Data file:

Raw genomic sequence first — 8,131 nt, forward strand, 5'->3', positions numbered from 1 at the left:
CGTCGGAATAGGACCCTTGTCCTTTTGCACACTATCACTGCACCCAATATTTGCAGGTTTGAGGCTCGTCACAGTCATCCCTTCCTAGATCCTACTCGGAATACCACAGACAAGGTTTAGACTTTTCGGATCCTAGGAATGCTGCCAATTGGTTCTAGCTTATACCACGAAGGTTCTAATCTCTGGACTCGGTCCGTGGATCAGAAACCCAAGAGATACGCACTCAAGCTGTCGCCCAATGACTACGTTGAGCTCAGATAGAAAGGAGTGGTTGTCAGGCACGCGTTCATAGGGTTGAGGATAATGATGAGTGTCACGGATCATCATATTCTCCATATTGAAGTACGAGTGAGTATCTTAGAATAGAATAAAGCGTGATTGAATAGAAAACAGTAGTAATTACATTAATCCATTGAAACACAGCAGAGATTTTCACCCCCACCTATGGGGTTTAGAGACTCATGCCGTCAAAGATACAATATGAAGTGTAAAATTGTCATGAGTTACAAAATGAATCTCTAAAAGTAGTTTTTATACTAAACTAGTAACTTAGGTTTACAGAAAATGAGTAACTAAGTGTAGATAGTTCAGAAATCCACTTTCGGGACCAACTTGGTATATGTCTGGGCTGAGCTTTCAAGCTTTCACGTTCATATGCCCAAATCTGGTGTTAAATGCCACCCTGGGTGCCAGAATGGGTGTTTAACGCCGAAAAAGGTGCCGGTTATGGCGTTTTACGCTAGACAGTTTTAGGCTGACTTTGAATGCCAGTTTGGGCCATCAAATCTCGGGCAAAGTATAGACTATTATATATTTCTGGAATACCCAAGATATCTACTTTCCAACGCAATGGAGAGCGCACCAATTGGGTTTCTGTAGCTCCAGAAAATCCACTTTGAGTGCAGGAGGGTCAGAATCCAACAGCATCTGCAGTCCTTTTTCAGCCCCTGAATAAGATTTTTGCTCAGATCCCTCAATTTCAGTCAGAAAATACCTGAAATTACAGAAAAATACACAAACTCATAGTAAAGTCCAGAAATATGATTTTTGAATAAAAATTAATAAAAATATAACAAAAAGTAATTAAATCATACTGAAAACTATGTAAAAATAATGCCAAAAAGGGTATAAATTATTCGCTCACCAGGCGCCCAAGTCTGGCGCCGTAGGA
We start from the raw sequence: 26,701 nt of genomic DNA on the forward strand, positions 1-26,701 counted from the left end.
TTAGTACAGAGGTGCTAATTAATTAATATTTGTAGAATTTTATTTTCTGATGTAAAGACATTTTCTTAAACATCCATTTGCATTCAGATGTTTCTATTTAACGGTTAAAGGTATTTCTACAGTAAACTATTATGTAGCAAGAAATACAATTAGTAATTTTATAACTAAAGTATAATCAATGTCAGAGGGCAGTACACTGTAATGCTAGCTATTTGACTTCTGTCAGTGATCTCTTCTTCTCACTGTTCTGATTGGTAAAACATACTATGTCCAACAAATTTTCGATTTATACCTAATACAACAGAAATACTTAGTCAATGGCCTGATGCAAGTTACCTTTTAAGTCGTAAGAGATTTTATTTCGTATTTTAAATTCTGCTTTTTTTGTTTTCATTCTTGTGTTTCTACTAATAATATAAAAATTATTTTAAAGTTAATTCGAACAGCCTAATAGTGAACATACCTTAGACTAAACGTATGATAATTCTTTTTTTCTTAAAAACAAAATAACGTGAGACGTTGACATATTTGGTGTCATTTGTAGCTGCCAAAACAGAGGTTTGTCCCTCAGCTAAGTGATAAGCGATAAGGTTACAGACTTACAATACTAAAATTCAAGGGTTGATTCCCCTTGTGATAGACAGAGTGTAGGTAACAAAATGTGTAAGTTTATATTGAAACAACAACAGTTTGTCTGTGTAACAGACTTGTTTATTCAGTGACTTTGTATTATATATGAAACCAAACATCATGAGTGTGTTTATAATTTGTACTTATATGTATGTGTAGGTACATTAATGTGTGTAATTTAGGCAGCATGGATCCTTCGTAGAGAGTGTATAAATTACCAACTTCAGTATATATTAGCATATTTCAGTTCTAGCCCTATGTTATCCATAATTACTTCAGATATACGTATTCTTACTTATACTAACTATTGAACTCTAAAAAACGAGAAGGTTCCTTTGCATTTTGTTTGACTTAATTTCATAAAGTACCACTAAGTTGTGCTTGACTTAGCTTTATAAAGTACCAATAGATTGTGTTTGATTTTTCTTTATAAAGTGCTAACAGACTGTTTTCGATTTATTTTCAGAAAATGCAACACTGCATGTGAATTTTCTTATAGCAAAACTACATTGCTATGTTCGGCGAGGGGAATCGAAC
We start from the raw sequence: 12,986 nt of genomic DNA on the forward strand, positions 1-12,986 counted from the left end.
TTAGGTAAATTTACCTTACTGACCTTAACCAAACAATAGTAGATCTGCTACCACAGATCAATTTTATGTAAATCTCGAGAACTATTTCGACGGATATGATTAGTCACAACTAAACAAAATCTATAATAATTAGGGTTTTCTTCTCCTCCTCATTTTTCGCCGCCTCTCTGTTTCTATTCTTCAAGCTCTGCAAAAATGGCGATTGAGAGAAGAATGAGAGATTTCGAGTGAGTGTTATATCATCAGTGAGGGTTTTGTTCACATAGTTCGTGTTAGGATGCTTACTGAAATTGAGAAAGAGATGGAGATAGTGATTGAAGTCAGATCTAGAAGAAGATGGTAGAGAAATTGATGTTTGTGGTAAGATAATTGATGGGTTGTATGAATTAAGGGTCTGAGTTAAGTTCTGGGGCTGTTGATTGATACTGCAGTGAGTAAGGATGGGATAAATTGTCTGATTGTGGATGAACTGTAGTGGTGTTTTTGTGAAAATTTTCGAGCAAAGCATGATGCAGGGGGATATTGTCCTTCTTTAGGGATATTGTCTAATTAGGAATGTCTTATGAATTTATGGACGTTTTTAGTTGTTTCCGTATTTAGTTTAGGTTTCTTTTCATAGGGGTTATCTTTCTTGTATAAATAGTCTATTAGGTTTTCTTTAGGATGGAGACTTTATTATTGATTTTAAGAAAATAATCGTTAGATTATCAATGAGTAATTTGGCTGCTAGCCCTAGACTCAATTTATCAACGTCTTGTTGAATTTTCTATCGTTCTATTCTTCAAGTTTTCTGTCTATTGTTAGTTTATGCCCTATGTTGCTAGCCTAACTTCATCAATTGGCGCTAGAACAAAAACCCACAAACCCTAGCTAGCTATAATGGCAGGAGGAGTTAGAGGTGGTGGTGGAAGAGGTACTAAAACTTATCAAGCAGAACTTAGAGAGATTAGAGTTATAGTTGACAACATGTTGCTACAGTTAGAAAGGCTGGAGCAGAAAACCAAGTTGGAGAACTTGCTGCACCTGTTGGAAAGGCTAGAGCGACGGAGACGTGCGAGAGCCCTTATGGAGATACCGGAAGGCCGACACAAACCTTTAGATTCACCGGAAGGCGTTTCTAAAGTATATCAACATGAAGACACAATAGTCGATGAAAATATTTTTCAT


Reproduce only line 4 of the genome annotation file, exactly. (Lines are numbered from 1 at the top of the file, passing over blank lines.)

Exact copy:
TTAGTACAGAGGTGCTAATTAATTAATATTTGTAGAATTTTATTTTCTGATGTAAAGACATTTTCTTAAACATCCATTTGCATTCAGATGTTTCTATTTAACGGTTAAAGGTATTTCTACAGTAAACTATTATGTAGCAAGAAATACAATTAGTAATTTTATAACTAAAGTATAATCAATGTCAGAGGGCAGTACACTGTAATGCTAGCTATTTGACTTCTGTCAGTGATCTCTTCTTCTCACTGTTCTGATTGGTAAAACATACTATGTCCAACAAATTTTCGATTTATACCTAATACAACAGAAATACTTAGTCAATGGCCTGATGCAAGTTACCTTTTAAGTCGTAAGAGATTTTATTTCGTATTTTAAATTCTGCTTTTTTTGTTTTCATTCTTGTGTTTCTACTAATAATATAAAAATTATTTTAAAGTTAATTCGAACAGCCTAATAGTGAACATACCTTAGACTAAACGTATGATAATTCTTTTTTTCTTAAAAACAAAATAACGTGAGACGTTGACATATTTGGTGTCATTTGTAGCTGCCAAAACAGAGGTTTGTCCCTCAGCTAAGTGATAAGCGATAAGGTTACAGACTTACAATACTAAAATTCAAGGGTTGATTCCCCTTGTGATAGACAGAGTGTAGGTAACAAAATGTGTAAGTTTATATTGAAACAACAACAGTTTGTCTGTGTAACAGACTTGTTTATTCAGTGACTTTGTATTATATATGAAACCAAACATCATGAGTGTGTTTATAATTTGTACTTATATGTATGTGTAGGTACATTAATGTGTGTAATTTAGGCAGCATGGATCCTTCGTAGAGAGTGTATAAATTACCAACTTCAGTATATATTAGCATATTTCAGTTCTAGCCCTATGTTATCCATAATTACTTCAGATATACGTATTCTTACTTATACTAACTATTGAACTCTAAAAAACGAGAAGGTTCCTTTGCATTTTGTTTGACTTAATTTCATAAAGTACCACTAAGTTGTGCTTGACTTAGCTTTATAAAGTACCAATAGATTGTGTTTGATTTTTCTTTATAAAGTGCTAACAGACTGTTTTCGATTTATTTTCAGAAAATGCAACACTGCATGTGAATTTTCTTATAGCAAAACTACATTGCTATGTTCGGCGAGGGGAATCGAAC